Chaturon Chaiseng is regarded as stalwart from the era of former Prime Minister Thaksin Shinawatra, as he filled many positions in his cabinet: Prime Minister's Office Minister (2001–02), Justice Minister (2002), Deputy Prime Minister (2002–05), and Minister of Education (2005–06). After Thaksin's government was toppled by the 2006 military coup, his Thai Rak Thai Party was subsequently disbanded and most of its members, including Chaturon, banned from politics for five years. Chaturon returned to the Yingluck government in mid-2013 as Education Minister, but was putsched again in May 2014. He was one of the few to defy the junta's mass summons and appeared at the FCCT to give a press conference, only for the military to barge in, arrest him on the spot and bring him in front of a military court. He's currently out on bail and returns to the very same spot at the FCCT next month.

Kasit Piromya. It is often said that the diplomatic sensibilities of the former ambassador to Germany and Japan (especially by this author) are more akin to a wrecking ball. Especially during his tenure as Foreign Minister under Prime Minister Abhisit Vejjajiva (2009-11), he seemed to be solely focused on the fugitive, self-exiled Prime Minister Thaksin. In any case, if circumstances are right, he can be highly entertaining to watch.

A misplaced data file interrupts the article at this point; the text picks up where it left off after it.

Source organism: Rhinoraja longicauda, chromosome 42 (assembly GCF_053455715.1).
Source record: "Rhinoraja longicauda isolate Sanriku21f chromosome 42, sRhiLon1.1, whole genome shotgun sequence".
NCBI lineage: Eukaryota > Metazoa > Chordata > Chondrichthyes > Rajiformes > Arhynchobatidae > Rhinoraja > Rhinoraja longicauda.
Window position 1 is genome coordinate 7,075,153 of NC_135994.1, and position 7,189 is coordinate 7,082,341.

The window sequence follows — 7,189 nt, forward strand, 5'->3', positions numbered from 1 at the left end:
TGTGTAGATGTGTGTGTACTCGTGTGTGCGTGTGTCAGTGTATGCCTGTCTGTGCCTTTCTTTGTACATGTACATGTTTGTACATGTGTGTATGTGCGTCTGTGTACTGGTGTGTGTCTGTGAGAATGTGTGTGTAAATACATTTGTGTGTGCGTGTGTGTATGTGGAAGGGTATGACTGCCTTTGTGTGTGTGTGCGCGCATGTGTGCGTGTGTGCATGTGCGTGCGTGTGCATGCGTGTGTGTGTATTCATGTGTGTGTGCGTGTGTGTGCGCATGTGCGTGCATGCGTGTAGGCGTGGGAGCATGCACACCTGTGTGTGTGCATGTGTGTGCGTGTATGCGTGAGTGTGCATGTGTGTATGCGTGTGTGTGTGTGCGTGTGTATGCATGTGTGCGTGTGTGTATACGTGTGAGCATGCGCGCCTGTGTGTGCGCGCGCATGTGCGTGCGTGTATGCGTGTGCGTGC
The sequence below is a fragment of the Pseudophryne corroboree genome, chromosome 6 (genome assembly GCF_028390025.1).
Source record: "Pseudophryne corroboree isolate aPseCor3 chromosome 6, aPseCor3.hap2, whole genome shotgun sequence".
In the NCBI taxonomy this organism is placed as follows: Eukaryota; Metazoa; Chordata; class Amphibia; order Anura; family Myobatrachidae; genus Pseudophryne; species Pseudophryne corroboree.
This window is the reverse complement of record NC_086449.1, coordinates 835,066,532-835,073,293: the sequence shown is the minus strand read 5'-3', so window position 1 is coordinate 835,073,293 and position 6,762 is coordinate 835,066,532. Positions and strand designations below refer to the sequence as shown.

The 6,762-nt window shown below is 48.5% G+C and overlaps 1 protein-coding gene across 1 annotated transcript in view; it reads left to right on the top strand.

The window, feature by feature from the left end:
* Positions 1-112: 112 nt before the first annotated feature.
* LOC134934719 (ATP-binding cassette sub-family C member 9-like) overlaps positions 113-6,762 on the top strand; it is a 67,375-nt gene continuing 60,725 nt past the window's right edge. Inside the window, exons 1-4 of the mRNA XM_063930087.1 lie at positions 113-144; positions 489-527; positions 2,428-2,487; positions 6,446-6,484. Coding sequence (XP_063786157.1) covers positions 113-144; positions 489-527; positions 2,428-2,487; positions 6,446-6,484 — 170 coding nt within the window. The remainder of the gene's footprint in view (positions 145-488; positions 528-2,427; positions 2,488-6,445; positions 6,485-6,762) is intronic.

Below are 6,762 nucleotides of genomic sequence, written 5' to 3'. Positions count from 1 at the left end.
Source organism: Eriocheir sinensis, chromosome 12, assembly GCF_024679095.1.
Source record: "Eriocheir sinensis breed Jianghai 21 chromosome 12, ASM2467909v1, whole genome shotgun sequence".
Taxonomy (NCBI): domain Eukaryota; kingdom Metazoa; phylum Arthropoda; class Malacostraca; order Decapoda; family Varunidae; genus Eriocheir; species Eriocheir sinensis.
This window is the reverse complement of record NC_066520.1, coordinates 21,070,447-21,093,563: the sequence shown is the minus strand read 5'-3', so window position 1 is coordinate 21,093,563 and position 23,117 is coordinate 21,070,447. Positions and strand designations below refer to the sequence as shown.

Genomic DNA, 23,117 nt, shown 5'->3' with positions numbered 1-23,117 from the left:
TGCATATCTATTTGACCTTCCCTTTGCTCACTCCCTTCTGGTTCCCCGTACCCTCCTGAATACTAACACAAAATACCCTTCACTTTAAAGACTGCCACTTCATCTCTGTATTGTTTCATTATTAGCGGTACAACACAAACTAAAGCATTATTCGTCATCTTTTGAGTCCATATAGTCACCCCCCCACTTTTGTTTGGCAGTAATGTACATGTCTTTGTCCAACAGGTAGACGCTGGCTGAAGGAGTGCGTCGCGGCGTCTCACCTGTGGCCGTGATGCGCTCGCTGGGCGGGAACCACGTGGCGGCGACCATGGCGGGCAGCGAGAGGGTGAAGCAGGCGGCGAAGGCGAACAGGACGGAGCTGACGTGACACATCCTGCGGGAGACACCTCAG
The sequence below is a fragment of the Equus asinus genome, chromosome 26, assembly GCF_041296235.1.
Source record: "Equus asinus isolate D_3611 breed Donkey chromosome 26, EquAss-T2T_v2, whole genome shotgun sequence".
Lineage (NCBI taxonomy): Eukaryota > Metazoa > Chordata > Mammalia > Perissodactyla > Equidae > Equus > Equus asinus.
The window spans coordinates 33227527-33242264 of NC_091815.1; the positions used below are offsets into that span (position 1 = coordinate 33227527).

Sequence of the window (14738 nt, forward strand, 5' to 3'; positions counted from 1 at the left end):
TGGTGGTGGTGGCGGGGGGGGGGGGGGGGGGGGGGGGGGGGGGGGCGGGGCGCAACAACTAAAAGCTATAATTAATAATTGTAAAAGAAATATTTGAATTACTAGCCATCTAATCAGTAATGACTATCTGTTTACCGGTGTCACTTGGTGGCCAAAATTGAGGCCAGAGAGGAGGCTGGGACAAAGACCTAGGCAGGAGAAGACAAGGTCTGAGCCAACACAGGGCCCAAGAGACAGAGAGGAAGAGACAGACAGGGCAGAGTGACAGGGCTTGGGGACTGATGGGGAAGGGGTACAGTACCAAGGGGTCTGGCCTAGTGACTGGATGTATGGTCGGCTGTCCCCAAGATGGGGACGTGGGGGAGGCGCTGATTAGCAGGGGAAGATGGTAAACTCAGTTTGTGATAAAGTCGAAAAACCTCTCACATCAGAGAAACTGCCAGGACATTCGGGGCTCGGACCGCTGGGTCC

Phongthep Thepkanjana is another ex-cabinet member of Thaksin Shinawatra (Minister of Justice, Minister of Energy, Minister to the Prime Minister’s Office - see a pattern?) and was Chaturon's predecessor as Education Minister in Yingluck's cabinet.